California voters legalized recreational marijuana for adults last week, but local law enforcement says there is still a long list of crimes related to the drug.

Proposition 64 — which makes it legal for adults 21 and older to possess up to one ounce of marijuana, 8 grams of concentrated cannabis and six plants — passed with 56 percent support. Only 42.5 percent of Kings County voters supported the measure.

The measure also calls on state officials to establish a regulatory framework for commercial marijuana sales by January 2018.

Hanford Police Chief Parker Sever said officers haven’t seen an increase in marijuana-related complaints or public marijuana use since the law took effect last week. However, Sever said he’s seen ads for workshops on how to start growing marijuana, and the city has fielded calls regarding mobile marijuana dispensaries wishing to do business in the city. City ordinance prohibits outdoor cultivation of marijuana and mobile dispensaries.

While residents can legally grow up to six plants in their home, Hanford, Lemoore and other nearby jurisdictions have adopted strict rules to prevent marijuana grows from creating health hazards or public nuisances.

“It’s subject to reasonable regulations, and we have those regulations in place,” Sever said. “Residences are not designed to grow plants.”

Local jurisdictions have also placed bans on commercial cultivation of marijuana.

Sever said proponents of Proposition 64 claimed that decriminalizing marijuana would free up police to deal with other crimes. That may not be the case, Sever said.

“There’s still a lot of stuff that’s illegal, and there’s probably more stuff that’s illegal now,” Sever said. “So it’ll probably take up more of our time.”

Kings County Sheriff Dave Robinson said the county is currently preparing a fact sheet to help residents understand exactly what they can and can’t do under Proposition 64. Robinson said adults can use the drug in their homes and grow plants indoors, subject to local regulations.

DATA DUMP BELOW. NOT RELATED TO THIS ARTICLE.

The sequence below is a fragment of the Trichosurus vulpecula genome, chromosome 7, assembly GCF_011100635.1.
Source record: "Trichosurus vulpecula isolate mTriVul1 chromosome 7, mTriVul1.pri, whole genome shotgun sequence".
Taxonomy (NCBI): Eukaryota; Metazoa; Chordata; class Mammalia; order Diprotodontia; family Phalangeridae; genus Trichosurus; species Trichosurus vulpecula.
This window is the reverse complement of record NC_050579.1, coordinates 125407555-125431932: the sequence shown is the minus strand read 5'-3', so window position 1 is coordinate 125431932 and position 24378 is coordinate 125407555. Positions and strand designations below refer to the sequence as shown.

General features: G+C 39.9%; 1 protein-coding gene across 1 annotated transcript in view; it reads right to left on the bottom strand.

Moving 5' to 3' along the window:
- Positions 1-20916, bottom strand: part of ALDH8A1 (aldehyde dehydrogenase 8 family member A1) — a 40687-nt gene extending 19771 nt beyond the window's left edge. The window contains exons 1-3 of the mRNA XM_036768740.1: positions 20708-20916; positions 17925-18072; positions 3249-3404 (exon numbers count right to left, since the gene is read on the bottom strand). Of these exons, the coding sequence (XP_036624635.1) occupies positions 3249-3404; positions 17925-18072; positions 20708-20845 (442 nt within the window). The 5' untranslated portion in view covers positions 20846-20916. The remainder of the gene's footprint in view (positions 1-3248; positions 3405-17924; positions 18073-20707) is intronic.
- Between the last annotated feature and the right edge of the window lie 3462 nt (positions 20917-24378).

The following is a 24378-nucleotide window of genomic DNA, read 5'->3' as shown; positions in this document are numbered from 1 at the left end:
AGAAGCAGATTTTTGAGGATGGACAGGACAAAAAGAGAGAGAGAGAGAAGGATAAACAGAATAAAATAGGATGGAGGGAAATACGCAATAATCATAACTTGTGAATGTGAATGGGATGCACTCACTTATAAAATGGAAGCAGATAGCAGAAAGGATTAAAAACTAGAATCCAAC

“The law allows possession of up to an ounce of marijuana, or 28.5 grams,” Robinson said. “And you can possess that in public.”

The law also decriminalizes possession of marijuana accessories, like bongs and related smoking devices.

But there is still a long list of infractions, misdemeanors and felonies associated with the possession, cultivation, sale and use of marijuana.

Robinson said the law still bars using the drug in public, including places where tobacco smoking is already prohibited or within 1,000 feet of a school.

Adults who possess the drug for the purposes of sales could face a misdemeanor conviction with up to six months in jail and a $500 fine. Robinson said packaged marijuana, along with items like scales or pay-owe sheets, typically indicate possession for sales. The charge can escalate to a felony punishable by up to three years in jail if the offender has certain prior convictions, is a registered sex offender or knowingly sells to a minor.

It’s also illegal to have an open container of marijuana in a vehicle or drive while using marijuana, regardless of your level of impairment.

“It’s still illegal to smoke anything in a vehicle with a child in the vehicle,” Robinson said.

Marijuana users can face felony charges if they use volatile substances like butane to refine marijuana into a concentrated form without a license. Robinson said the state licenses for that process do not exist yet.

Robinson said it is still a felony to possess marijuana, even in legal quantities, when booked into the Kings County Jail on other charges.

“We will not accept any marijuana into our facility,” Robinson said.

Robinson said the county’s fact sheet on Proposition 64 will be available soon at http://www.countyofkings.com.

The reporter can be reached at 583-2458 or meiman@HanfordSentinel.com.

 

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